Oracle has completed the roll out of its group personal pension (GPP) plan after launching the benefit to the remainder of its UK-based staff.
The last group of employees to be to be introduced to the GPP, which replaced 31 pension schemes when it was introduced last year, used to work for Sun Microsystems, which was acquired by Oracle.
Working in conjunction with Secondsight, Oracle communicated the scheme by hosting 38 presentations across nine of its UK locations. Presentations were supplemented by webinars for non-office based staff, as well as an online pension video.
The majority (87%) of former Sun Microsystems’ employees decided to join the scheme; 36% of them pay more than the minimum matched contribution of 6%.
In addition, 44% give up part of their flexible benefits fund to invest into their pension, giving a total average employee contribution of 11%.
Employees are taking charge of their own risk profile with, 61% of Sun Microsystems employees now picking their own fund from three profiles on offer: cautious, balanced and adventurous.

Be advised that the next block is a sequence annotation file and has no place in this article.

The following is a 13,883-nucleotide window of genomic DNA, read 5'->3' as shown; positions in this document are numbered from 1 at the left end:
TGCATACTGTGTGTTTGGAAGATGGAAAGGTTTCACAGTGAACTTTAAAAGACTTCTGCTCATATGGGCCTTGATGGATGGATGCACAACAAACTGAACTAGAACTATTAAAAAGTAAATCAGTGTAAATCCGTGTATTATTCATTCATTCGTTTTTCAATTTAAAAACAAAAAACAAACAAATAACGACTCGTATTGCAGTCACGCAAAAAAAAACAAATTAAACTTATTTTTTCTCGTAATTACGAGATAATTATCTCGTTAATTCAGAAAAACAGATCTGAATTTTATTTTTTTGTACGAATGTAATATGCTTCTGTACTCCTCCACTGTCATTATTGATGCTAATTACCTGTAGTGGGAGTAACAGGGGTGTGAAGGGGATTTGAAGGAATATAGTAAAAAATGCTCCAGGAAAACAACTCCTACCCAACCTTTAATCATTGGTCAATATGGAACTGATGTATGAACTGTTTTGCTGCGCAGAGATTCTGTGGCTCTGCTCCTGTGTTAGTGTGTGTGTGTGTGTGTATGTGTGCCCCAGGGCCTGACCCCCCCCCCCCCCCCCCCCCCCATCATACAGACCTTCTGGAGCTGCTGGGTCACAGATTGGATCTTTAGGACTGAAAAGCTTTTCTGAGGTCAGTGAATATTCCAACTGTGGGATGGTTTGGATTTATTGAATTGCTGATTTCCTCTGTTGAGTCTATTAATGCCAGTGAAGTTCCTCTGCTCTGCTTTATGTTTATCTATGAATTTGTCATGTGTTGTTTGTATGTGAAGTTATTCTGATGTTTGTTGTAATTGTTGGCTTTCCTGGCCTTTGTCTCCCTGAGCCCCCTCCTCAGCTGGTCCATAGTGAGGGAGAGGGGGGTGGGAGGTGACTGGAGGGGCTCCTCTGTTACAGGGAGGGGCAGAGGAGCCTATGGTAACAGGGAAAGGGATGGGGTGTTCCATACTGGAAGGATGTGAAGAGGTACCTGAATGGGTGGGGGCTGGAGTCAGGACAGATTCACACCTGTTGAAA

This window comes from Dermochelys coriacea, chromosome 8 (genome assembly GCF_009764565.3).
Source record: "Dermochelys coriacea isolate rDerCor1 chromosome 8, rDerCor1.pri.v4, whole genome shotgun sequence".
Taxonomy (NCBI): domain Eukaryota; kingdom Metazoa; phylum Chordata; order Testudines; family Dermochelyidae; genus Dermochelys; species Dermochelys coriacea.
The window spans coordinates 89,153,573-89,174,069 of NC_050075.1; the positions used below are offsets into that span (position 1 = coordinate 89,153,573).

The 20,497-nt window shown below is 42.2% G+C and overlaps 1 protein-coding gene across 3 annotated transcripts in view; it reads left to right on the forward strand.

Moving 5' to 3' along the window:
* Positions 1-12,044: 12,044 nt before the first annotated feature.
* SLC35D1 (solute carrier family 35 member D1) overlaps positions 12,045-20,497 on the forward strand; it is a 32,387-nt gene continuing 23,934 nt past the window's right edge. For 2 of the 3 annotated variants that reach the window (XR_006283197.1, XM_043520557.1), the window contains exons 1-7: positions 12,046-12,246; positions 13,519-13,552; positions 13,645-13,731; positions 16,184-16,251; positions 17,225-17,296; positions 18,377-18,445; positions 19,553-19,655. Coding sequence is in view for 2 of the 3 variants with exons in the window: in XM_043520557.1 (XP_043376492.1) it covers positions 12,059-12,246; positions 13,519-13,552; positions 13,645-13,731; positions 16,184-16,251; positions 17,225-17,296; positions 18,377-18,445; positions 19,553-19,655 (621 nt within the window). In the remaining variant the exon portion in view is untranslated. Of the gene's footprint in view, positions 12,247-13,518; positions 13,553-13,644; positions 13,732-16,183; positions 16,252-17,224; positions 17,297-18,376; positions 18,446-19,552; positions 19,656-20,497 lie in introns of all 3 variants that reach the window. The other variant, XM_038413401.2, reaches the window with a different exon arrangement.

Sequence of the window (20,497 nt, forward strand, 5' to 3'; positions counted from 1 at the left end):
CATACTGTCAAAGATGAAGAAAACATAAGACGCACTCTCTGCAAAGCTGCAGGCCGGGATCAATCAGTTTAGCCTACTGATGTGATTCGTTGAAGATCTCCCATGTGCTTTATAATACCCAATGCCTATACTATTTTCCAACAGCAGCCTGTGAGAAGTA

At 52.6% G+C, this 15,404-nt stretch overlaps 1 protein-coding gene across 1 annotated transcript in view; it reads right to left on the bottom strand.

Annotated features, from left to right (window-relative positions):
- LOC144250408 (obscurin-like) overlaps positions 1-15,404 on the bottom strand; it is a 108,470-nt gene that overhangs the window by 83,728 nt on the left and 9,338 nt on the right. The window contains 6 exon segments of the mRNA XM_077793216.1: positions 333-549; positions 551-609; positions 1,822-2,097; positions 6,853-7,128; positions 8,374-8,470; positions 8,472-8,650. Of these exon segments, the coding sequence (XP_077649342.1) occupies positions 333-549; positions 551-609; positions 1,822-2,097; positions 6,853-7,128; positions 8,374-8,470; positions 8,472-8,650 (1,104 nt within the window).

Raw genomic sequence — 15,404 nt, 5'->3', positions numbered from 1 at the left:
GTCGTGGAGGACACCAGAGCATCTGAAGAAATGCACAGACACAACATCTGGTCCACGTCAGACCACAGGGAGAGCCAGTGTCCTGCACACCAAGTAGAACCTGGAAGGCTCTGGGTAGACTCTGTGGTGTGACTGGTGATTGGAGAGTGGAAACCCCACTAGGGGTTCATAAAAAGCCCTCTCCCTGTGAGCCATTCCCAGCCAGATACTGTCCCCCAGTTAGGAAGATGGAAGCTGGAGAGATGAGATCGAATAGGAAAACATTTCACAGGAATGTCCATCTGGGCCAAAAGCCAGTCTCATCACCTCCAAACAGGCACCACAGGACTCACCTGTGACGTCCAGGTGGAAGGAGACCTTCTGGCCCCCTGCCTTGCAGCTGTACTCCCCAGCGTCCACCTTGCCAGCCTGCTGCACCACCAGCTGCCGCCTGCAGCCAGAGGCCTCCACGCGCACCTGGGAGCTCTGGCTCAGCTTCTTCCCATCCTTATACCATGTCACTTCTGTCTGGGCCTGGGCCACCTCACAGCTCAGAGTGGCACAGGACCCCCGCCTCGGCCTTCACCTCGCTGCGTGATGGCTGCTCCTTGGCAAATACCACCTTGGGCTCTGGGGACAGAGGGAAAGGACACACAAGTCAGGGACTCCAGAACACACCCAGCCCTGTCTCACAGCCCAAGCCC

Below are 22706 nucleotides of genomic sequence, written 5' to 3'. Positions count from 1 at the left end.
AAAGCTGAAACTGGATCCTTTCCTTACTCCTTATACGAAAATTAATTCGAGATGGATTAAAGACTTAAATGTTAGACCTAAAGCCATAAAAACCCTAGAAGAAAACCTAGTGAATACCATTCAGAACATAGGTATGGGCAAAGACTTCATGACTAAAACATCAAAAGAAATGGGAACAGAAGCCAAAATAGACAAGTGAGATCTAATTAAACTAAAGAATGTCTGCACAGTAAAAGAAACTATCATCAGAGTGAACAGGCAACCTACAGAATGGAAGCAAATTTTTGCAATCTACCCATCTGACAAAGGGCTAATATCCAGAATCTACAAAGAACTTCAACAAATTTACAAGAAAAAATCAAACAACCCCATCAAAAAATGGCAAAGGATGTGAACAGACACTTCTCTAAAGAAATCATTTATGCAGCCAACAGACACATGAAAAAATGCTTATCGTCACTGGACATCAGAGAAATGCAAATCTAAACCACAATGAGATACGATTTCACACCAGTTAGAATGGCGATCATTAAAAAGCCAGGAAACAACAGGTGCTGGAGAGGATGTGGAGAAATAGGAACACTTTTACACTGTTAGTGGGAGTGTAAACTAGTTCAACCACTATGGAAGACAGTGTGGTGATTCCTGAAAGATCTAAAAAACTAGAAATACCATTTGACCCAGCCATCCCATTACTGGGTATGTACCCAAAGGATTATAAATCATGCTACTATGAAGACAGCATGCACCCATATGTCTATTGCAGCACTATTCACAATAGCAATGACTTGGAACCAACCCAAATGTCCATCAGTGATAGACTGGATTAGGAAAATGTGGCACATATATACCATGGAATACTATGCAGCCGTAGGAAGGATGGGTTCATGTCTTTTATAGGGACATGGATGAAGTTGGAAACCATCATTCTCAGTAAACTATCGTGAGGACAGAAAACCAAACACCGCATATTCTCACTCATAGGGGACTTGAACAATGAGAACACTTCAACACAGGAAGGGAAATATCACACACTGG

Oracle operates a matched scheme at 6% of headline base salary. It launched salary sacrifice in conjunction with the GPP.
For all employee contributions greater than the 6% Oracle invests, a further 6.9% of the employer national insurance (NI) savings back into the employee’s plan, further enhancing the individual’s pension savings.
Vance Kearney, vice president for HR, Europe, the Middle East and Africa at Oracle, said: “The goal of this entire exercise was to reduce Oracle’s 30-plus schemes into one and I am delighted the final part of the roll-out is now finished with the harmonisation of our Sun Microsystems colleagues into the scheme.
“While it has been a complex and time-consuming project for my team over the last year, it has been the right one for our employees and our business. The change to one pension was not just about saving money but about encouraging Oracle employees to save for their retirement.”
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